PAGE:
We’re staying with Ezekiel this week to cover most of the second half of his prophetic ministry. As I promised last week, here’s part two of the Bible Project video on Ezekiel. We make a turn from judgment to hope in Ezekiel 34 on Thursday. The message of hope is important – especially for people who live in exile, away from their homeland. The apostle Peter speaks the same message in 1 Peter to the “elect exiles in the Dispersion” about the “living hope kept in heaven for them.” As we read Ezekiel, let’s allow the words of hope to point us to Jesus – our living hope who is seated at the right hand of the Father and interceding for us.
Today, we conclude Ezekiel’s oracle of judgment against Israel. He compares the capital cities of the northern kingdom of Israel (Samaria) and thee southern kingdom of Judah (Jerusalem) to prostitutes, who have deserted their first love (Yahweh) and made love with many other lovers and idols. All of this unfaithfulness will be returned on them when their lovers betray them and cast them out into exile. In chapter 24, Ezekiel is again a living parable, a sign for the people of Israel. A prophetic call demands your “yes” to be on the table – your whole life, really. Even Ezekiel’s wife’s death becomes a sign of the destruction of the Temple – the delight of Israel’s eyes.
These chapters move us into judgment against the nations. Chapter 25 is a series of short judgments on Israel’s most immediate neighbors: Ammon, Moab, Edom, and Philistia who all gloated and took revenge against Israel after her fall. The Lord is still zealous for his people and his renown. Chapters 26 and 27 confront Tyre, one of Israel’s more powerful neighbors. Because they gloated over Israel, they also will fall to Babylon and never be found again. That the Lord can judge Tyre shows he is not some little tribal deity, but he is God of the whole earth. Ezekiel’s lament in chapter 27 reveals that even a godless nation can have praiseworthy benefits and give common grace to all.
Judgment against Tyre continues with a prophecy against the prince of Tyre who, in the pride of his heart, makes himself “a god.” Ezekiel also against the king of Tyre who, it seems, is led and deceived by Satan (these phrases sound like Satan: the signet of perfection, the garden of God, a guardian cherub). Note, though, the king is still responsible for his actions. At the end of chapter 28, a final judgment on Tyre’s neighbor Sidon concludes judgment on Israel’s enemies – which clears the “briers and thorns” for the Lord to replant his people in the Land. The final chapters of today’s reading pick up the same pattern we read about Tyre – but this time about Egypt. A judgment and impending invasion by Babylon is pronounced because of Egypt’s pride, and a lament quickly follows.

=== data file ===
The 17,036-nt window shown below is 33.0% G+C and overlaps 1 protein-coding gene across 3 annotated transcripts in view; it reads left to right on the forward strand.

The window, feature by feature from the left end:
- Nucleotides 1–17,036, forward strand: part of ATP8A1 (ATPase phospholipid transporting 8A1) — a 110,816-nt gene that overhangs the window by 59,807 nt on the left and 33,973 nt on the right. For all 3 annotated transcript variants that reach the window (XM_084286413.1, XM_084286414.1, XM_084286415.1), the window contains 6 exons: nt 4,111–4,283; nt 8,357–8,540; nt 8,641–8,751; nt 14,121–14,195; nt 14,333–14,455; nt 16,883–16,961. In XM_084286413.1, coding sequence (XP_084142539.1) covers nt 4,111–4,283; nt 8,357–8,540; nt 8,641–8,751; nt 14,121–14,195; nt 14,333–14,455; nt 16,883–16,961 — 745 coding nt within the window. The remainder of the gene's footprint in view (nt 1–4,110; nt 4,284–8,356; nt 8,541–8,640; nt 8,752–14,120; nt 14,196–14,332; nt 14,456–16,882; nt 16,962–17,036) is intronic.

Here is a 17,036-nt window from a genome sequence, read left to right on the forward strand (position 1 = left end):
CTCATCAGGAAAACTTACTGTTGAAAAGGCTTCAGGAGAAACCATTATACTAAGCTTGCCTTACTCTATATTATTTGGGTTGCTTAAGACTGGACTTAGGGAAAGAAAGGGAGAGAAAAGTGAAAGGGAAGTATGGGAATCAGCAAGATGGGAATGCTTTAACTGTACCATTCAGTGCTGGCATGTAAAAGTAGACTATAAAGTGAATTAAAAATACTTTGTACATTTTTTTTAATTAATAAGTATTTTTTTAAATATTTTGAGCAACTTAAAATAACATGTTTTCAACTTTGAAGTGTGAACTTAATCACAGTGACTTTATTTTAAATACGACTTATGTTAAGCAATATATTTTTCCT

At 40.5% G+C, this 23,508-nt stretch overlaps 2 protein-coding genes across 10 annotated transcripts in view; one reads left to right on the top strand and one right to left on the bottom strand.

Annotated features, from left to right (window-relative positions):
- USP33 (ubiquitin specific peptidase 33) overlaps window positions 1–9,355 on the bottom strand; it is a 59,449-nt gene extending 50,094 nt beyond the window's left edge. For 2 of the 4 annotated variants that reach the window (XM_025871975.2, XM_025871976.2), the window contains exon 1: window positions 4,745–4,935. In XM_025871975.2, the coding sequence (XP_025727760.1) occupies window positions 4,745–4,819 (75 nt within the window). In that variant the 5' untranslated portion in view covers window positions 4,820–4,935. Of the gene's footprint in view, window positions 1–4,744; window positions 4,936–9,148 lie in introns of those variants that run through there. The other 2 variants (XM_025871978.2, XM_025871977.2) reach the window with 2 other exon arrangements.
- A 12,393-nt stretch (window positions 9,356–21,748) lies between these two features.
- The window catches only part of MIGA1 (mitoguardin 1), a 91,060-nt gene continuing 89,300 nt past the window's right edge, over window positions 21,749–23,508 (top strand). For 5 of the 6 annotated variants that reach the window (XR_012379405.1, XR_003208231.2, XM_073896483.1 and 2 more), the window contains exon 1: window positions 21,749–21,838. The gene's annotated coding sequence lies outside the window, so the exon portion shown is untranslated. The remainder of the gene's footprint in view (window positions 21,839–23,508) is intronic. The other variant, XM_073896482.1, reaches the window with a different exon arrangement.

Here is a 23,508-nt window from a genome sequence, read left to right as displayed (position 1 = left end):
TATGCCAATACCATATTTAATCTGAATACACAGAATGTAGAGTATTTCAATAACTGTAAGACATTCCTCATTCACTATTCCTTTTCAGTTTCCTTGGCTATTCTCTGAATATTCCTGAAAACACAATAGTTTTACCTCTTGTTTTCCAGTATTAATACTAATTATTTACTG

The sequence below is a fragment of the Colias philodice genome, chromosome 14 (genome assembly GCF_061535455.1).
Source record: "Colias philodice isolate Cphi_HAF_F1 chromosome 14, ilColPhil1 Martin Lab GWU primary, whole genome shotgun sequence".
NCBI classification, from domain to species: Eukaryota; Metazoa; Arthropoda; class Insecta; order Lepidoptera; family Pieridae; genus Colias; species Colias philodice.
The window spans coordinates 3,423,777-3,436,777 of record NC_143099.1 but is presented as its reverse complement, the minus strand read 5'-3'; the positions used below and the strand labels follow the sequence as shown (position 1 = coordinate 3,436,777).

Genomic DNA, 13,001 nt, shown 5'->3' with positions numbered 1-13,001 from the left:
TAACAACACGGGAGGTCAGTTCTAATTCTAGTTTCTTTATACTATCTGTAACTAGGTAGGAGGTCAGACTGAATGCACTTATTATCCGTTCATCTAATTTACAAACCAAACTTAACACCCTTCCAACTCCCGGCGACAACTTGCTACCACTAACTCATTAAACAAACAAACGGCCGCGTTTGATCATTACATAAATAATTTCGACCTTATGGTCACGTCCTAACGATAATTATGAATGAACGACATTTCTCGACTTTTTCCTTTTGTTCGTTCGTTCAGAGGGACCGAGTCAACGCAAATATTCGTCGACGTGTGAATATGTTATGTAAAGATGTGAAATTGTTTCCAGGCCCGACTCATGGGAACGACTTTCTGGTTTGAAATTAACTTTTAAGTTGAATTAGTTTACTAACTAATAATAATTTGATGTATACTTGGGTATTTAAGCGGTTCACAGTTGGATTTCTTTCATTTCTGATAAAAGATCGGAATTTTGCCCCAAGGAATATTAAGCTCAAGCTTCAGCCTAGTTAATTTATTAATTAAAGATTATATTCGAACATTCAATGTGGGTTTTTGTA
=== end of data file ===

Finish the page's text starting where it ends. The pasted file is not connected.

We continue with judgments announced on Pharaoh, followed by a lament for him and for Egypt. Again, pride comes before the fall. And then Ezekiel looks, as it were, at the “gravestones” of all those who have fallen before and takes note of their sins. In sharp contrast to these prophecies and laments, Israel finds herself in a different situation. God has appointed Israel a watchman to warn Israel of impending danger. If they hear and repent, they will be spared. Instead, they lob accusations of injustice at their God, they listen to Ezekiel’s teaching, but fail to obey.
Today marks a change in the tone of Ezekiel. The ultimate judgment on Israel has come as the Temple is destroyed and the rest of people are sent into exile. The Lord takes issue with the leaders (shepherds) of Israel and promises a new Shepherd who feeds, tends, and cares for the flock and is an offspring of David – the kingly line which was just “destroyed” by Babylon. Chapter 35 is a brief interlude of another prophecy of destruction on Mt. Seir – in Edom. Chapter 36 is moree good news for the land of Israel, which will again be inhabited and not forgotten. The Lord has not forgotten or neglected the renown of his name. His glory will be made known among the nations when he make useless Israel useful again. He will do this not for Israel’s sake, but for the sake of his own reputation and glory. As you read chapter 36, see if you can see the seeds of Jesus’ teaching for salvation: repent and believe.
Ezekiel 37 is a famous passage. The whole chapter consists of a prophetic vision (vv. 1-14) and an object lesson explanation (vv. 15-28). It is a beautiful passage, so read it slowly and soak in its promises. We are the inheritors of this great promise in that we have the Spirit, we have been made new, and Jesus the son of David is our Good Shepherd. Chapter 38 moves us from hope for Israel into hope for the nations, personified by “Gog from the land of Magog” which is a direct reference picked up from Genesis 10. Gog (like Babylon in Revelation) is symbolic of all human rebellion against God. Here’s the point of all this destruction of Gog by earthquakes and fires: God is going to destroy all evil from the earth so that his Name will not be profaned, his people not led astray anymore, and every nation will know that the Lord is God over the whole earth and over Israel.
These chapters should be a welcome relief. Twenty-five years into exile and fourteen years after Jerusalem was captured, Ezekiel is given a vision of the New Temple from the outside to the inside. The place where so much idolatry and distastefulness occurred is being re-newed. This is setting us up for the Glory of the Lord which left the Temple to return to the Temple (which we’ll read next week).